The Golf. Like its venerable Beetle predecessor, this model barely needs any introduction. After all, it’s been on the market for almost half a century, stirring hearts and souls along the way, especially in its spicy GTI or R flavours.
So when Volkswagen unveiled the R-Line for its eighth-generation Golf, we were left wondering: would it be a hole-in-one with all the fun and charisma possessed by its hot hatch siblings, or would it be a misread putt, being merely a cash-grabbing exercise with superficial trim add-ons?
Just a Few Degrees Below Boiling Hot
While the Golf R-Line is not set up to be a scorcher through-and-through, it's the perfect introduction into Volkswagen's world of performance hatches.
Visually-speaking, it looks very much like its GTI brother, complete with an aggressively-designed front bumper (albeit without the unique honeycomb-style foglights) and subtle gloss black aero bits on the sides. Our unit came in Kings Red Metallic, providing a sporty yet matured look. The Golf is kitted out with LED "Plus" headlights, flanking the futuristic LED lightbar that runs across the front grille, adding to the visual spectacle.
With the R-Line styling pack and lowered suspension, the Mk8 Golf's already-sharp looks with its haunched front fenders and sleek character lines are further accentuated. There's also a subtle Volkswagen scripture on the B-pillars, as well as illuminated door handles. Your average boyracer-mobile, this is not.
It also benefits from a set of 18-inch Bergamo alloy wheels, wrapped around in grippy 225/40 R18 Bridgestone Turanza T005 tyres. The glossy aero parts continue around the back, and while the car does not come with exposed twin pipes like the GTI – which we personally prefer – it does come with chrome dummy tailpipe surrounds.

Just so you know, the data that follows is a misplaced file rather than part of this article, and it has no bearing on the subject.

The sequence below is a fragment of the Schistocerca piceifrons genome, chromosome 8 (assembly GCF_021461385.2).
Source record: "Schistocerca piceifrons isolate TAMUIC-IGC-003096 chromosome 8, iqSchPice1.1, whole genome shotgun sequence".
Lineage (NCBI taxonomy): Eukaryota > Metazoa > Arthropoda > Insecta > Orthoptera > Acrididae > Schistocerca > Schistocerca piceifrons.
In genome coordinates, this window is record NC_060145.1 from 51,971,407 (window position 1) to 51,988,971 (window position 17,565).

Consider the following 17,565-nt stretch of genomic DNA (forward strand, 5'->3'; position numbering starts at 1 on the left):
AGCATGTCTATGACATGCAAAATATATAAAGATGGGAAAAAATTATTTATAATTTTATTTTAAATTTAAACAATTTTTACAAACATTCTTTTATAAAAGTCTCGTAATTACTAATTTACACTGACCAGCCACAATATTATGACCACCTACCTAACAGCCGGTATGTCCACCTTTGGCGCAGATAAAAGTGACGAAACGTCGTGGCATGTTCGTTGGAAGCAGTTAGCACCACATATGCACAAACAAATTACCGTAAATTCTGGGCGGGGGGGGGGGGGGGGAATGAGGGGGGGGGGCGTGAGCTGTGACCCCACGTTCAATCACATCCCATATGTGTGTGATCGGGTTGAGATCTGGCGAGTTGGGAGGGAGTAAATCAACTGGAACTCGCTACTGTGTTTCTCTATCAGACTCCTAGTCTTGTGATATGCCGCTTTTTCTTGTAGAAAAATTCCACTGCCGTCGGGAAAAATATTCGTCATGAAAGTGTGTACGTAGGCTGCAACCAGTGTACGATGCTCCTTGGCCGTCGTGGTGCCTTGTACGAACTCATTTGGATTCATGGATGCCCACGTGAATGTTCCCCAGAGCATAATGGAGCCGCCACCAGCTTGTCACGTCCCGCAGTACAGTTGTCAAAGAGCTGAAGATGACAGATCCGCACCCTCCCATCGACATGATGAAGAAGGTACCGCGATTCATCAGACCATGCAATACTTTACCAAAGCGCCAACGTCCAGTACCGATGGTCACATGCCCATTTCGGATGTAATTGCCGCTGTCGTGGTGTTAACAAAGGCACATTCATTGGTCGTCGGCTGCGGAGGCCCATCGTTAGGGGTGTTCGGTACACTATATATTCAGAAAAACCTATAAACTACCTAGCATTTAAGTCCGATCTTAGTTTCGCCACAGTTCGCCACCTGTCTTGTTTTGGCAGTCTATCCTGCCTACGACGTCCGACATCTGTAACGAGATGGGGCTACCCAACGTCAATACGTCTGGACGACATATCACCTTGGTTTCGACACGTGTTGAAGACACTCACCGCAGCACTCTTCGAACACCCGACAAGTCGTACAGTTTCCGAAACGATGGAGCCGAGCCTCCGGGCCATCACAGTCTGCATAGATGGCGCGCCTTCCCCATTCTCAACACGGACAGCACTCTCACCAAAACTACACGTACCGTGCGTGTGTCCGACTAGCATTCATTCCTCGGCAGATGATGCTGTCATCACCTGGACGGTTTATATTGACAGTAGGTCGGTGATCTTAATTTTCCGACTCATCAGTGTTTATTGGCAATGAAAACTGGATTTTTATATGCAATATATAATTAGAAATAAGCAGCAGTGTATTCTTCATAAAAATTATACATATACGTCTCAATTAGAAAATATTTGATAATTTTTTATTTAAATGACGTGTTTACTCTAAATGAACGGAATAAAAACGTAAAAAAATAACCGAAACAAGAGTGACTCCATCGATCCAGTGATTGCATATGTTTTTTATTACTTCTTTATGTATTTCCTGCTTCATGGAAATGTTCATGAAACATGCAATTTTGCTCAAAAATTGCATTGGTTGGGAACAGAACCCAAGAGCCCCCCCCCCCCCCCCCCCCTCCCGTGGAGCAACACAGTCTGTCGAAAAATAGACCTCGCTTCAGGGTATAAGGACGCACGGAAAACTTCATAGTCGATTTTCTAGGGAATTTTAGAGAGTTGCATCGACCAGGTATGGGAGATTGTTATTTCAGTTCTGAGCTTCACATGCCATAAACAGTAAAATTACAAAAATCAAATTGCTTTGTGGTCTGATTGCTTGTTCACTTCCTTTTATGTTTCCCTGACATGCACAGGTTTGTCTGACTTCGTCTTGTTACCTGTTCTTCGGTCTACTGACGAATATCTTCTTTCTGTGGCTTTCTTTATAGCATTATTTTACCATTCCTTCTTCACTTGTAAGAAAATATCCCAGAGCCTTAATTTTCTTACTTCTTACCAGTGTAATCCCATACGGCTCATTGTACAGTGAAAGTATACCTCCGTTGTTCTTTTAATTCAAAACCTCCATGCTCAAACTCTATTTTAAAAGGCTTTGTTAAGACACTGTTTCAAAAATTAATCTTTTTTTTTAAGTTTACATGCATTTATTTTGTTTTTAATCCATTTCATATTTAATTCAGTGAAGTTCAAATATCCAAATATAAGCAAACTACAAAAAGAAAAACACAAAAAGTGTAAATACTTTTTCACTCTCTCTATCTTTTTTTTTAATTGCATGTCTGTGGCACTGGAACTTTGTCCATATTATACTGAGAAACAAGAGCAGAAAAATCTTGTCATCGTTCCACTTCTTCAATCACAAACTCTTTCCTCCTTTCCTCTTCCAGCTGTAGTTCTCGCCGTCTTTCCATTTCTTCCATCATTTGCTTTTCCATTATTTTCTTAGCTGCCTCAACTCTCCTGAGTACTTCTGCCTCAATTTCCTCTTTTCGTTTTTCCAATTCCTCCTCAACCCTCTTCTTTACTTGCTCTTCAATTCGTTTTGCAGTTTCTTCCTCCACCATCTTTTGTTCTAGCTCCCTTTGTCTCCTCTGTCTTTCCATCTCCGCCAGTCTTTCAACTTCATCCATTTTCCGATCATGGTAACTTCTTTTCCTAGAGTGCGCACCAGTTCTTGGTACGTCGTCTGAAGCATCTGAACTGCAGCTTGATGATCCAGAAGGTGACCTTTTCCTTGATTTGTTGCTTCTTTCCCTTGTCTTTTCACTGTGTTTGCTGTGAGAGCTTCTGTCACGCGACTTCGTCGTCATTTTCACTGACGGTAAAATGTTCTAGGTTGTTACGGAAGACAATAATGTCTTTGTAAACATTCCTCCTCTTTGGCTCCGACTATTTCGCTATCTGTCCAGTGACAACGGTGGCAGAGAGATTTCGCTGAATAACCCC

It also comes with a pair of intricately-designed taillights with pixel motifs found in the elements, so that you'll never mistake it for any other car on the road at night. And like many other Volkswagen Group cars, the signal lights are dynamic.
The VW rear badge ingeniously doubles as a latch for the bootlid. Flip it open and you are greeted with a decent cargo space; up to 380 litres, which is suitable for storing luggage bags on the odd road trip up North, and more than sufficient for your weekly grocery run.
The boot floor is also height-adjustable, which comes in handy should you need to store bulkier or taller items, such as golf bags. And if you need even more space, simply flip down the 60:40 split rear seats for added real estate.
Hitting The Fairway in Style
Hopping inside the cabin proper, you'll find that Volkswagen has done their best to make this latest iteration of the Golf feel as upmarket as possible. Soft-touch materials dominate all the major touch points, and the centre console switchgear has been minimised to free up as much space as possible.
As Motorist's resident pedant, I was delighted by the super tactile feel of the Golf's signal stalks. While many other cars try to get away with cheap and hollow plasticky stalks that feel downright depressing to use, the damping on this one feels positively premium and on point. And the steering wheel? Well-weighted with supreme levels of grip.
Two high definition displays fill your line of vision: the 10.25-inch Digital Cockpit Pro dash display just beyond the wheel, and the 10-inch Discover Pro infotainment screen on the centre dash. Both are responsive and easy to navigate, although you'll probably need to have an advanced diploma to figure out how to disable the ESC system.
But things do get more frustrating beyond this.
HVAC controls are now positioned just under the infotainment display, through a reflective black plastic capacitive panel. Not only is it hard to get used to, it is rendered almost unusable should you attempt to operate it at night or in the dark. With zero backlighting on the panel, the icons are practically invisible to the eye.
You do have the option of tweaking with the HVAC settings via the infotainment screen if it gets too frustrating. But this also means that your eyes will be away from the roads when you want to use it while driving. We hope that Volkswagen will bring back physical dials and buttons in future iterations of the Golf.
On a more positive note, the Golf Mk8 comes with Air Care Climatronic, which is essentially a three-zone automatic climate control with allergen filter and controls for rear occupants. Quite useful, then, in keeping the cabin free of harmful particulates.
It also has four USB Type C ports – two at the front and two behind – as well as a wireless charging pad.